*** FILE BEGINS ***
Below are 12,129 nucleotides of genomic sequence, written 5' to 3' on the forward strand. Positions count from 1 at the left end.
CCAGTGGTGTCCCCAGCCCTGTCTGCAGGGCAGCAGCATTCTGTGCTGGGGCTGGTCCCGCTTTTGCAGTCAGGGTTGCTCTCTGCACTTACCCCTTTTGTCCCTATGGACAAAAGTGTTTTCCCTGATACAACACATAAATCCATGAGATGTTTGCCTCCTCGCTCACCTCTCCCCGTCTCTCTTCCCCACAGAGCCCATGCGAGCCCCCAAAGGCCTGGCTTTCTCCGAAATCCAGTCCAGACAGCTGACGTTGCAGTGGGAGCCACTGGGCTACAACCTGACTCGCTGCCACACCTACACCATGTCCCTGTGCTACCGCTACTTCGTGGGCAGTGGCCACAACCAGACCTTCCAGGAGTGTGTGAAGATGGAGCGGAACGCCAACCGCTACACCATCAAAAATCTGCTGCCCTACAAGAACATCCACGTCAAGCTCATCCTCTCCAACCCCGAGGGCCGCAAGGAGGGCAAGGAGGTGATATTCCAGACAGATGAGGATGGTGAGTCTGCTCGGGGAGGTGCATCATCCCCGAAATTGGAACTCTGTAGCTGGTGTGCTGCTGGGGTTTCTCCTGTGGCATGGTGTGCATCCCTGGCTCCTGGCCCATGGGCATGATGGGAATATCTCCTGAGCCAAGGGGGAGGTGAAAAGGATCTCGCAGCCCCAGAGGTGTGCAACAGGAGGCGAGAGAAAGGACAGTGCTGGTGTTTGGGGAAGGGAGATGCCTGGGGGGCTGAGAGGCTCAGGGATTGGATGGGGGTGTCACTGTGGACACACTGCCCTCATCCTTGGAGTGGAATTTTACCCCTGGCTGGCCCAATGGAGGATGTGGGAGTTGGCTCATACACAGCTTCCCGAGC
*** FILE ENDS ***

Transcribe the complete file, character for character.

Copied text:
Below are 12,129 nucleotides of genomic sequence, written 5' to 3' on the forward strand. Positions count from 1 at the left end.
CCAGTGGTGTCCCCAGCCCTGTCTGCAGGGCAGCAGCATTCTGTGCTGGGGCTGGTCCCGCTTTTGCAGTCAGGGTTGCTCTCTGCACTTACCCCTTTTGTCCCTATGGACAAAAGTGTTTTCCCTGATACAACACATAAATCCATGAGATGTTTGCCTCCTCGCTCACCTCTCCCCGTCTCTCTTCCCCACAGAGCCCATGCGAGCCCCCAAAGGCCTGGCTTTCTCCGAAATCCAGTCCAGACAGCTGACGTTGCAGTGGGAGCCACTGGGCTACAACCTGACTCGCTGCCACACCTACACCATGTCCCTGTGCTACCGCTACTTCGTGGGCAGTGGCCACAACCAGACCTTCCAGGAGTGTGTGAAGATGGAGCGGAACGCCAACCGCTACACCATCAAAAATCTGCTGCCCTACAAGAACATCCACGTCAAGCTCATCCTCTCCAACCCCGAGGGCCGCAAGGAGGGCAAGGAGGTGATATTCCAGACAGATGAGGATGGTGAGTCTGCTCGGGGAGGTGCATCATCCCCGAAATTGGAACTCTGTAGCTGGTGTGCTGCTGGGGTTTCTCCTGTGGCATGGTGTGCATCCCTGGCTCCTGGCCCATGGGCATGATGGGAATATCTCCTGAGCCAAGGGGGAGGTGAAAAGGATCTCGCAGCCCCAGAGGTGTGCAACAGGAGGCGAGAGAAAGGACAGTGCTGGTGTTTGGGGAAGGGAGATGCCTGGGGGGCTGAGAGGCTCAGGGATTGGATGGGGGTGTCACTGTGGACACACTGCCCTCATCCTTGGAGTGGAATTTTACCCCTGGCTGGCCCAATGGAGGATGTGGGAGTTGGCTCATACACAGCTTCCCGAGC